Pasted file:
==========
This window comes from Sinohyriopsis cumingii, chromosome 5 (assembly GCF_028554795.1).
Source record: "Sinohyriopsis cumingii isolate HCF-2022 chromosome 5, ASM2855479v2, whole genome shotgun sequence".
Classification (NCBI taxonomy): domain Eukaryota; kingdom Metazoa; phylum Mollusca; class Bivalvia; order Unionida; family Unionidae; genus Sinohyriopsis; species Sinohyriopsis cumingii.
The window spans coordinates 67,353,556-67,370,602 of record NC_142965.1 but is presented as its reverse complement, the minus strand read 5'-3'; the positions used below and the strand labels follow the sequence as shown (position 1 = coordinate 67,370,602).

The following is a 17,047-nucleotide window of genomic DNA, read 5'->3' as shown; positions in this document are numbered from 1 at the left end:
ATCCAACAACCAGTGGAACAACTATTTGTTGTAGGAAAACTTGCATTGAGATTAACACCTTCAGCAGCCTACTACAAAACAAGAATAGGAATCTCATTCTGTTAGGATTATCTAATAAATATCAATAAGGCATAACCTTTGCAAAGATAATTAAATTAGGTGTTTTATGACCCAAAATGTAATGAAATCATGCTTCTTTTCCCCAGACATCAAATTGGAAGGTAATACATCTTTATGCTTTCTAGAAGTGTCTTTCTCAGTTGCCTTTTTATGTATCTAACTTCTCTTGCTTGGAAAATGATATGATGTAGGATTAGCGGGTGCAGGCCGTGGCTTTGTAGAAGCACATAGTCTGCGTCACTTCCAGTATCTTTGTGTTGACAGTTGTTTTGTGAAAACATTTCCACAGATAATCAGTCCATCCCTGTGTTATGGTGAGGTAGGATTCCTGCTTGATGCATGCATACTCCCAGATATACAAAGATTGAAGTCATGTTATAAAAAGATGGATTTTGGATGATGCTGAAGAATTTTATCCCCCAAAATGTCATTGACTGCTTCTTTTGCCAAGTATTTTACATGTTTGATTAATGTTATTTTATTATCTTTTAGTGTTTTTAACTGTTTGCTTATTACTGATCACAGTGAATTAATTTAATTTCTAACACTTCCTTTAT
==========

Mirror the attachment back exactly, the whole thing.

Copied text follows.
This window comes from Sinohyriopsis cumingii, chromosome 5 (assembly GCF_028554795.1).
Source record: "Sinohyriopsis cumingii isolate HCF-2022 chromosome 5, ASM2855479v2, whole genome shotgun sequence".
Classification (NCBI taxonomy): domain Eukaryota; kingdom Metazoa; phylum Mollusca; class Bivalvia; order Unionida; family Unionidae; genus Sinohyriopsis; species Sinohyriopsis cumingii.
The window spans coordinates 67,353,556-67,370,602 of record NC_142965.1 but is presented as its reverse complement, the minus strand read 5'-3'; the positions used below and the strand labels follow the sequence as shown (position 1 = coordinate 67,370,602).

The following is a 17,047-nucleotide window of genomic DNA, read 5'->3' as shown; positions in this document are numbered from 1 at the left end:
ATCCAACAACCAGTGGAACAACTATTTGTTGTAGGAAAACTTGCATTGAGATTAACACCTTCAGCAGCCTACTACAAAACAAGAATAGGAATCTCATTCTGTTAGGATTATCTAATAAATATCAATAAGGCATAACCTTTGCAAAGATAATTAAATTAGGTGTTTTATGACCCAAAATGTAATGAAATCATGCTTCTTTTCCCCAGACATCAAATTGGAAGGTAATACATCTTTATGCTTTCTAGAAGTGTCTTTCTCAGTTGCCTTTTTATGTATCTAACTTCTCTTGCTTGGAAAATGATATGATGTAGGATTAGCGGGTGCAGGCCGTGGCTTTGTAGAAGCACATAGTCTGCGTCACTTCCAGTATCTTTGTGTTGACAGTTGTTTTGTGAAAACATTTCCACAGATAATCAGTCCATCCCTGTGTTATGGTGAGGTAGGATTCCTGCTTGATGCATGCATACTCCCAGATATACAAAGATTGAAGTCATGTTATAAAAAGATGGATTTTGGATGATGCTGAAGAATTTTATCCCCCAAAATGTCATTGACTGCTTCTTTTGCCAAGTATTTTACATGTTTGATTAATGTTATTTTATTATCTTTTAGTGTTTTTAACTGTTTGCTTATTACTGATCACAGTGAATTAATTTAATTTCTAACACTTCCTTTAT